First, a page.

Hausa - Orientation

Identification. The Hausa constitute the largest ethnic group in West Africa. The term "Hausa" actually refers to the language and, by extension, to its native speakers, of whom there are about 25 million.

Location. The Hausa are scattered across the savanna of northern Nigeria, the adjacent area of Niger, and, as a result of extensive migration, in enclaves in various African cities as far south as the Atlantic coast. The focal homeland covers an area about 640 kilometers wide, from Lake Chad to the east to the Niger River in the west. It extends from 11o to 14° N and from about 2° to 14° E. The annual rainfall ranges from about 50 centimeters in the north to 100 centimeters in the south.

Demography. There are approximately 22.5 million Hausa in West Africa. According to the last census, carried out in 1963, 80 percent of the Hausa are rural, 20 percent urban. Even with the tremendous urbanization of the 1970s and 1980s, economic problems have led to return migrations to the countryside. Thus, the 80:20 ratio may still stand. Among the Hausa, there is high infant mortality. If a child survives his or her first two years, he or she will probably live to age 50. Risk decreases until one reaches middle age, but many Hausa survive into their 70s and 80s.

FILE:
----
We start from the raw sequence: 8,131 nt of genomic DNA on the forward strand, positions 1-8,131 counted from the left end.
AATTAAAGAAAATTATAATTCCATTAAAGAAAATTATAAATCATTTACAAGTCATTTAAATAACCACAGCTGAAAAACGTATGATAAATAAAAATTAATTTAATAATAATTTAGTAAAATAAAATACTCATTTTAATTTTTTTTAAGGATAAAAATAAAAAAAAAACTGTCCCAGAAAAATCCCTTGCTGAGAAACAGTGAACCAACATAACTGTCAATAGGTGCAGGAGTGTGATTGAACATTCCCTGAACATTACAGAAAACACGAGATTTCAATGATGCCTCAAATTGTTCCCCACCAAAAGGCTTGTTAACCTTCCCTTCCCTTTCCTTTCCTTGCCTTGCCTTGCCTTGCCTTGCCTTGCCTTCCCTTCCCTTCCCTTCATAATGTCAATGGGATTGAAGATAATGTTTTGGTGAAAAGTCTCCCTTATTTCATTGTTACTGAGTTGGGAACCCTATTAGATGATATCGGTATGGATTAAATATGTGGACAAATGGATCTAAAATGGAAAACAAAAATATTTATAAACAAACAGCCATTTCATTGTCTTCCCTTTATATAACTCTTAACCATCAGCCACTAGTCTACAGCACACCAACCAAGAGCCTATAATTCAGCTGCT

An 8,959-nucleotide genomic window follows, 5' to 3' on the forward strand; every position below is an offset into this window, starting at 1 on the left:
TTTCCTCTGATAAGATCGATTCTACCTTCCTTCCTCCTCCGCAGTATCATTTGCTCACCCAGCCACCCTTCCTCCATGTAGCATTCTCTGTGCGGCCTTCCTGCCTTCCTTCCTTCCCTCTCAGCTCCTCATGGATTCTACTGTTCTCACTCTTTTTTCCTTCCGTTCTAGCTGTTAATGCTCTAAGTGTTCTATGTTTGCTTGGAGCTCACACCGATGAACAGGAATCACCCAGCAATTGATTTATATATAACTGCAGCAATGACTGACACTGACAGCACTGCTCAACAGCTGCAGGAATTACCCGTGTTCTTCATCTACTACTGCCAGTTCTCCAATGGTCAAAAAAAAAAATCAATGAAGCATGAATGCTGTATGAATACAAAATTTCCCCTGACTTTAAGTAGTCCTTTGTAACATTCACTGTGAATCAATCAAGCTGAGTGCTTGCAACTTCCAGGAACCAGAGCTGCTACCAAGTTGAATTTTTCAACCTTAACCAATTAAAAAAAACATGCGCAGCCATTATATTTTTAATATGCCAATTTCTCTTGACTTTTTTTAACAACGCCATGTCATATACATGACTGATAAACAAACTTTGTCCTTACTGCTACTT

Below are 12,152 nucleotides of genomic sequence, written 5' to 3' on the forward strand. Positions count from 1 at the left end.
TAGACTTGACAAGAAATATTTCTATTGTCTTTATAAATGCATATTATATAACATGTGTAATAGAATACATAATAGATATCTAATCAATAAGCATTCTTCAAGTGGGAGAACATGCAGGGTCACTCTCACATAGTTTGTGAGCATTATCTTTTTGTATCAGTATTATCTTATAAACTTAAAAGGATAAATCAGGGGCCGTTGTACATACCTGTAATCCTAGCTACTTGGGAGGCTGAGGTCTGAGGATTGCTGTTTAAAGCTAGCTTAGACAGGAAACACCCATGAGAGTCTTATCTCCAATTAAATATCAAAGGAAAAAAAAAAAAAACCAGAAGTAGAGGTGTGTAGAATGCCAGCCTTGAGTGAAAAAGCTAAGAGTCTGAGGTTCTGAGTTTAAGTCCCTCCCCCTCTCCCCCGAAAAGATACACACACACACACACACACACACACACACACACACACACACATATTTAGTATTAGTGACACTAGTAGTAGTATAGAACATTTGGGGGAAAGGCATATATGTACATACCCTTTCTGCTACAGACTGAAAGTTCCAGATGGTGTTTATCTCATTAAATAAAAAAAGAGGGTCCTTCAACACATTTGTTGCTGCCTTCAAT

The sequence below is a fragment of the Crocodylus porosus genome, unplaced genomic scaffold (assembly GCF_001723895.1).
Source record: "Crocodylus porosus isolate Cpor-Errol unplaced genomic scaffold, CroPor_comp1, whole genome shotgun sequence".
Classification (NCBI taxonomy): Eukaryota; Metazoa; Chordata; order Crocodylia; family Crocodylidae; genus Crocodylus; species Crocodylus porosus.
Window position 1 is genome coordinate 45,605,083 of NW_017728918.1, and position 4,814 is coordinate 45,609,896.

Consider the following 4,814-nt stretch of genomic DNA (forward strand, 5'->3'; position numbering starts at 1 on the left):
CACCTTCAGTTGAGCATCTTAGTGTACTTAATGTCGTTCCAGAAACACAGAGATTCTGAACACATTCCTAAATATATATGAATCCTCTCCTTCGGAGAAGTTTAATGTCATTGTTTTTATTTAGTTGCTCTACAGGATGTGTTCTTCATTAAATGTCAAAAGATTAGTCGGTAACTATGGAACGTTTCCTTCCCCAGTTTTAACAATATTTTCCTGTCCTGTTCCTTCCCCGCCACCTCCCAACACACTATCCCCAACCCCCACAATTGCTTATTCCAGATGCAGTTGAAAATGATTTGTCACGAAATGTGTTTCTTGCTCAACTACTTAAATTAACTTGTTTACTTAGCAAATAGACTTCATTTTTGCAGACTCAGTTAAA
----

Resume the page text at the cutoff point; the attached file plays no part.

Linguistic Affiliation. A Chadic language, Hausa is related to Arabic, Hebrew, Berber, and other Afroasiatic Family members. Proper tone and stress are imperative. Hausa, which was originally written in Arabic script, has a centuries-old literary tradition, but it is also the language of trade and, next to Swahili, is the most widely spoken African language.

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